Culture and social norms influence sex roles and expression, according to previous studies. This leads to the research question of whether there a difference in sex-role characteristics and generational category among cisgender American adults from Generation X, Generation Y, and Generation Z. A gap in the research about sex-role evolution in generational and cultural shifts provided an open opportunity for this investigation to strengthen the literature. Data collection without making any changes or introducing any treatments was employed, via quantitative non-experimental means, using survey methodology. The population consisted of cisgender American adults from Generation X, Generation Y, and Generation Z. SurveyMonkey Audience was used to sample the population, through participant inclusion criteria outlined as being aged 18 to 50 years, a U.S. citizen, and identifying as cisgender, and able to read and understand English. The self-perceived sex-role characteristics of three generational groups (Generations X, Y, & Z) were analyzed, employing a quantitative non-experimental design to determine whether there was a statistically significant difference between group means. Results concluded that a statistically significant difference was found for the interaction of generation and self-identified sex for both masculinity and femininity. Continuing research in this area will ensure that extending the body of knowledge of evolutionary psychology will enable the social support systems to allow for more flexibility in relation to socially dictated norms. Additionally, governing bodies, mental health workers, and medical professionals would benefit from more thorough and sensitive gender identity training.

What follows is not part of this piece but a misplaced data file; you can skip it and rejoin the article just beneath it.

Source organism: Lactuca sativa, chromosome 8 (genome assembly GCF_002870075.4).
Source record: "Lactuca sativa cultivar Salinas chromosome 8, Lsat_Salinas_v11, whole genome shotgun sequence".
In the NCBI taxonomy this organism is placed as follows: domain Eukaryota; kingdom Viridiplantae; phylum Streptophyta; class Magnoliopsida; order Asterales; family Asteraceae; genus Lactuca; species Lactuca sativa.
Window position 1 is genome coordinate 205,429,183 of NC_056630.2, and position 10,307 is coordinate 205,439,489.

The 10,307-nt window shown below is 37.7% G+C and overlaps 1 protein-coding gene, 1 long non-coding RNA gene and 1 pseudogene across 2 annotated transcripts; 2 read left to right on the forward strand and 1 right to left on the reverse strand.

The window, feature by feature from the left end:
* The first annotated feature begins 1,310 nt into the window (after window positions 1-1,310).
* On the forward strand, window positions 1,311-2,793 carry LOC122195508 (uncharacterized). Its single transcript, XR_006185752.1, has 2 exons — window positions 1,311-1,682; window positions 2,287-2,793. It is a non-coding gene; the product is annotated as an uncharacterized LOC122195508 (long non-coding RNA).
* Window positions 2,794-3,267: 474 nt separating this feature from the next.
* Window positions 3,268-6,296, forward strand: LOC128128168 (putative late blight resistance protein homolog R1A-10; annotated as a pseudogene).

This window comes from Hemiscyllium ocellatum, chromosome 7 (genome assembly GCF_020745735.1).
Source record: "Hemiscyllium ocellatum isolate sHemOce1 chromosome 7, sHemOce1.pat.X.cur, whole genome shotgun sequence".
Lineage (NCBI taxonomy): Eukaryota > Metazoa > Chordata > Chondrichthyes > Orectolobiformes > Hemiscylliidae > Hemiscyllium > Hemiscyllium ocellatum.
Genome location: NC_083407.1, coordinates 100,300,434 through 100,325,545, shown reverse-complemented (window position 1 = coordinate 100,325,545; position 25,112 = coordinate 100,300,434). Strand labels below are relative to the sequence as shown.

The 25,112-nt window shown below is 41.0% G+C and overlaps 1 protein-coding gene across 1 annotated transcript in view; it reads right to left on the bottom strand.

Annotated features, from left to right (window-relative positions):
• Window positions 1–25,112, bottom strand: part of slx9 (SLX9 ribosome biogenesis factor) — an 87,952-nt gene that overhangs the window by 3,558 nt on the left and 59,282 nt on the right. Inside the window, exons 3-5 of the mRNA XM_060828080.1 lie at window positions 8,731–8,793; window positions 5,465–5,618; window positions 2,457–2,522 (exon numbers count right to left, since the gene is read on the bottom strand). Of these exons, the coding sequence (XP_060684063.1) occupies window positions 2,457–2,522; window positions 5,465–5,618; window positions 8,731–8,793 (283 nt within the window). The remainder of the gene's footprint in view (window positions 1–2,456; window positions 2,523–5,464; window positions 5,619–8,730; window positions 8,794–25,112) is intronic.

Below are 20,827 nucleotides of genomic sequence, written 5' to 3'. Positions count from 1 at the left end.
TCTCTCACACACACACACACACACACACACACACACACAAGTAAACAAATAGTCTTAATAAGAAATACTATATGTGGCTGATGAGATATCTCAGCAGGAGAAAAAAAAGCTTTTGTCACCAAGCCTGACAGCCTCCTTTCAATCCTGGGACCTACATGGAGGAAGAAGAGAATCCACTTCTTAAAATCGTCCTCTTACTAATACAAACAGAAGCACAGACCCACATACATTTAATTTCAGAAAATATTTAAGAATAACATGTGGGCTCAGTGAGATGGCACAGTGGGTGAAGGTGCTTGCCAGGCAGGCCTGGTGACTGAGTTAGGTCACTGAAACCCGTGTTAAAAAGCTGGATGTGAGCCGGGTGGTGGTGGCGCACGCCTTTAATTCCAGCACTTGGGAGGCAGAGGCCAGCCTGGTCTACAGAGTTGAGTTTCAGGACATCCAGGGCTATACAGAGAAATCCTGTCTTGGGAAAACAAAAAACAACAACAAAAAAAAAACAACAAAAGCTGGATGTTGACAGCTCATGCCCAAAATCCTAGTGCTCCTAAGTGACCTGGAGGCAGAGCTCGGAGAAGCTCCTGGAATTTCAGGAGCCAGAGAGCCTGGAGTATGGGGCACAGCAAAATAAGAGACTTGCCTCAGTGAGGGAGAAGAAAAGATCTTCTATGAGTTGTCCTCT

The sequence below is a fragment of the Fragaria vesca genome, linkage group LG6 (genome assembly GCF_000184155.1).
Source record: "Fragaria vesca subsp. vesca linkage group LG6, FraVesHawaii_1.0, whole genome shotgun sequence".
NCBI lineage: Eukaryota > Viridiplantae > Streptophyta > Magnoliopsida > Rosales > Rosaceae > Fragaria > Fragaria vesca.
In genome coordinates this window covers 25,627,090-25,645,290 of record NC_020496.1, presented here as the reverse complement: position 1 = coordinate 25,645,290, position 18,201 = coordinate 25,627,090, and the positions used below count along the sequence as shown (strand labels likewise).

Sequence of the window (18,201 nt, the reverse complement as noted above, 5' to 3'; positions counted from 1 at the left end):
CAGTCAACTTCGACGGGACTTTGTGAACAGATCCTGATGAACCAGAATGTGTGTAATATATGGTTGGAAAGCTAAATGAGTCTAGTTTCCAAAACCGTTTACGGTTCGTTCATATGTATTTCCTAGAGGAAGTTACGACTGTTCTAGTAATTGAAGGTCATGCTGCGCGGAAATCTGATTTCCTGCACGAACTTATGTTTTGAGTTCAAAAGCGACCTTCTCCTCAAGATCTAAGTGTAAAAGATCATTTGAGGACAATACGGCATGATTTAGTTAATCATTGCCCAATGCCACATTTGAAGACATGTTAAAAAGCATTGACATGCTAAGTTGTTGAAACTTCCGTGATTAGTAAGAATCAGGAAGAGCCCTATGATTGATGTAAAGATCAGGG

|Advisor:||Comeau, Joan K.|
|Commitee:||Fickenscher, Connie, Hultquist, Anna, Lambert, Serena|
|Department:||Social and Behavioral Sciences|
|School Location:||United States -- Minnesota|
|Source:||DAI-B 79/08(E), Dissertation Abstracts International|
|Subjects:||LGBTQ studies, Counseling Psychology, Gender studies|
|Keywords:||Evolution, Gender identity, Generational cohort, Sex roles, Social norms, Transgender|
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